In the clinical psychopharmacology context, the salient public health issue is whether there has been product misrepresentation, in terms of efficacy or safety, for financial gain. Unfortunately, there have been several well-publicized instances, both by the pharmaceutical industry and individual scientists, where misrepresentations have occurred. Some are simple deceptions such as withholding information on a toxic side effect. A more complex process is where corporate interests influence study design, data analysis and interpretation. Product misrepresentation is greatly enhanced when fallacious claims derive from supposedly objective scientific methods, validated by the revered process of independent peer review in prestigious journals. The media suggest a tremendous fall in public trust in scientific effort, although factual evidence does not support this (National Science Board, 2008). However, scientists must demand a trustworthy process for scientific communication. The entire nexus of concern has developed the unfortunate glib label of ‘COI’ deflecting concern from the verifiable issues of factual accuracy and justifiable interpretation into the foggier realm of discerning self-serving motivation by specifying any potential for financial gain. This is a simple ad hominem aspersion, casting doubt on honest professional behavior on no other grounds than a potential for income earned through deception. This misleading term has led to a miscarried repair, for example, the exhaustive listing by journal authors or public speakers of any remunerative link to pharmaceutical industry, for example, consultantships, research support, speakers' bureau, stock ownership by family members, and so on.


The tactic of listing multiple income sources from industry does not restore confidence. The journals and scientific organization, by demanding this sort of ‘transparency’ actually affirm that public suspicion of misrepresentation is warranted.

Perversely, it leads to ridiculous counterproductive demands that only people with no industry contact should conduct studies, serve as peer reviewers, review grants, be on the DSM-V Board, and so on. This plays directly into the hands of the antipsychiatry cult who are given the opportunity to continually shift the goalposts for moral purity. For instance, the issue is now raised that journal editors have no mechanism for assuring that the authors' declaration of financial involvements is accurate. Therefore, no matter how stringent the editorial requirements for financial transparency, as there is no independent mechanism ascertaining completeness or accuracy, the suspicious reader remains suspicious. Further, as journal income is largely due to pharmaceutical advertising, the argument has been made—how trustworthy are editorial staff and so on?

There is no evidence whatsoever that this attempt at financial transparency has had any beneficial effects in terms of restoration of public trust. The limited utility of a declaration of possible remunerative gain occurs in presentations affirming the efficacy or safety of a specific product. However, the important issue is whether the presentation truthfully reflects the known scientific facts and draws justifiable conclusions (Stossel, 2005; Davis et al., 2008). If that is assured, any financial benefit is of no public health importance. The focus should not be the restoration of public trust, but rather making product misrepresentation either impossible or quickly detected. Addressing the cause of mistrust rather than highlighting assumed motivations gets directly to the issue.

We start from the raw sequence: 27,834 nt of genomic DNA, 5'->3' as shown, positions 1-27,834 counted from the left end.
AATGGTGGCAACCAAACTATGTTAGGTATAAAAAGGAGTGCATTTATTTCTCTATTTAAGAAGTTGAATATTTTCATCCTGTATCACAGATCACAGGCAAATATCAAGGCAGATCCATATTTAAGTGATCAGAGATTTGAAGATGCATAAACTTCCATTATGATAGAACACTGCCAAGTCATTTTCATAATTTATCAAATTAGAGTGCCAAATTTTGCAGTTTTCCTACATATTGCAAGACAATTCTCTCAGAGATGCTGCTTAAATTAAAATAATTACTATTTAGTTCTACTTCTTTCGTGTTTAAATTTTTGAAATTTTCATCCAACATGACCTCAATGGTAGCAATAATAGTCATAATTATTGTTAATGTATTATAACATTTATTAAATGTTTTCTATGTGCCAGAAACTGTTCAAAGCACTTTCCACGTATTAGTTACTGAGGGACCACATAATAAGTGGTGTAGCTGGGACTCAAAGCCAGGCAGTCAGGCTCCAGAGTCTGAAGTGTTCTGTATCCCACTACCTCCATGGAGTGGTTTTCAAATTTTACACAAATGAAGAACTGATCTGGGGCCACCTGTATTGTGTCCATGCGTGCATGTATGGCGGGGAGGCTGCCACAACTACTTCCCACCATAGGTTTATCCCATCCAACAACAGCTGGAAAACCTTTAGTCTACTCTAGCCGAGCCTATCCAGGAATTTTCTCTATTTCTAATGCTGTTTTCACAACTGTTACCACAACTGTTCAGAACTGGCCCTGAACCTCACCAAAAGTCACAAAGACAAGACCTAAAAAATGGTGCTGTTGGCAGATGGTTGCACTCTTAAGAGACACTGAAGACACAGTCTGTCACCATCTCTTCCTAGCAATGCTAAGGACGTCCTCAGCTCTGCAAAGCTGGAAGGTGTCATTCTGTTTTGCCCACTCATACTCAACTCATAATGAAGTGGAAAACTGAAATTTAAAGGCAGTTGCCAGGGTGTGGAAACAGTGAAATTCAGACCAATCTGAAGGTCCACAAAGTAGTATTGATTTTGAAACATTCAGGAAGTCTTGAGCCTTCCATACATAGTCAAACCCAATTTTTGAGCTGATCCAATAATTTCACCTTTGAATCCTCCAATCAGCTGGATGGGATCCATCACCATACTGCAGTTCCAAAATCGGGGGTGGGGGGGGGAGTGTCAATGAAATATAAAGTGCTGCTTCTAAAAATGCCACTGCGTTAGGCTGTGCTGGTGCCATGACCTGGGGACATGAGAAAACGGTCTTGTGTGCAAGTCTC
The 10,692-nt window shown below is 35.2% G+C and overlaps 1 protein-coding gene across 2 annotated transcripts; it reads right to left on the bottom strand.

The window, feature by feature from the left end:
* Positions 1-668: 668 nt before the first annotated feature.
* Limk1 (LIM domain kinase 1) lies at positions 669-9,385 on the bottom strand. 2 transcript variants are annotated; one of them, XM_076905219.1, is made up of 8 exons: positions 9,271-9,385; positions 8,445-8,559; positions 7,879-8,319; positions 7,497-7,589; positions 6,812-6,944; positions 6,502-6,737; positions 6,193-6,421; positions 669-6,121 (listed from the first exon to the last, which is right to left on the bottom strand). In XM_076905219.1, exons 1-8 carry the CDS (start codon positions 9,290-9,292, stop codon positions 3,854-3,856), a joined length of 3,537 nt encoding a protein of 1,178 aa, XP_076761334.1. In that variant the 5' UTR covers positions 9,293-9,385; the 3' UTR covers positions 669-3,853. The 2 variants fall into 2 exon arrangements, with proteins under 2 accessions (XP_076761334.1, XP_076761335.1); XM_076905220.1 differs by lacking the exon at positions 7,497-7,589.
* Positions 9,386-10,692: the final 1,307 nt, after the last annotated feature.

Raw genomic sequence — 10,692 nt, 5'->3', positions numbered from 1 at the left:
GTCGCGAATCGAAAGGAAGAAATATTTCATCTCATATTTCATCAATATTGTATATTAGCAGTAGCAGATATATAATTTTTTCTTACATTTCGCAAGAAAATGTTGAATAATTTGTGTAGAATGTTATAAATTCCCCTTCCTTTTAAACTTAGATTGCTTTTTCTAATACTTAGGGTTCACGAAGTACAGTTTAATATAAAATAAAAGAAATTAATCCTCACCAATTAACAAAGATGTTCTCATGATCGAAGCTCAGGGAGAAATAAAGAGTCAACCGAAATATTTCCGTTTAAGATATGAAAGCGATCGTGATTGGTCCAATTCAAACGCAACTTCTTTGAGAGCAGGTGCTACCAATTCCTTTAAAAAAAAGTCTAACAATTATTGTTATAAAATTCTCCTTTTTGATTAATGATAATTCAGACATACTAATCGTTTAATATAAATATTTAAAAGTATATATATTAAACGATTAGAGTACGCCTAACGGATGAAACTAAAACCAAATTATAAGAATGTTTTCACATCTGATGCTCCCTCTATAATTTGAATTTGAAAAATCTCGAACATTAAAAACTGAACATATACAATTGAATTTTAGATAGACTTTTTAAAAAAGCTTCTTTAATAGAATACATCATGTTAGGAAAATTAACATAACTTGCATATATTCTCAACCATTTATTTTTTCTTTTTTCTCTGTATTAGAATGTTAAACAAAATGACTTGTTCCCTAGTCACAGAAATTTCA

There are guidelines to improve designing, conducting, and reporting trials. Experimental design can be succinctly reported. However, a central problem remains. Journals do not get all the necessary material required to verify the submitted article's conclusions. There is little editorial emphasis on ensuring the complete data access that allows independent review and acts as a strong deterrent against biased reports.

The recent requirement by a group of leading journals for clinical trials to publicly register, before starting the trial, detailed subject, design, primary outcome measures, and so on as a precondition for publication is a positive step. Even more powerful is a legislative mandatory requirement. In the recent FDA act (January 2007 ‘FDAAA’), under Title 8, Section 801, ‘The Expanded Clinical Trials Registry Data Bank’, there is a detailed description of a mandated publicly available clinical trial registry. Further, not later than 18 months after date of the enactment, the Director of NIH shall ensure the public may search the entries of the registry data bank (of all) ‘clinical trials primary or secondary outcomes’… ‘as the Director deems necessary on an ongoing basis’.

Further, ‘for those clinical trials that for the primary basis of an efficacy claim’ there must be included ‘the primary and secondary measures and the tables of values for each the primary and secondary outcome measures for each arm of the clinical trial, including the results of the appropriate tests of the statistical significance.’

This act is clearly a major step forward. However the level of detail is unclear and as usual the devil is in the details. Does the centrally important Table of Values refer to the anonymized raw values for every individual who enters the study, or just the summary statistics of each experimental group? It is standard scientific peer-reviewed journals' practice to publish only summary descriptive statistics or even worse, only inferential statistics. However there are well-documented cases where initial, apparently substantial analyses were later contradicted by more powerful analytic procedures made possible only by raw data access (Klein and Ross, 1993).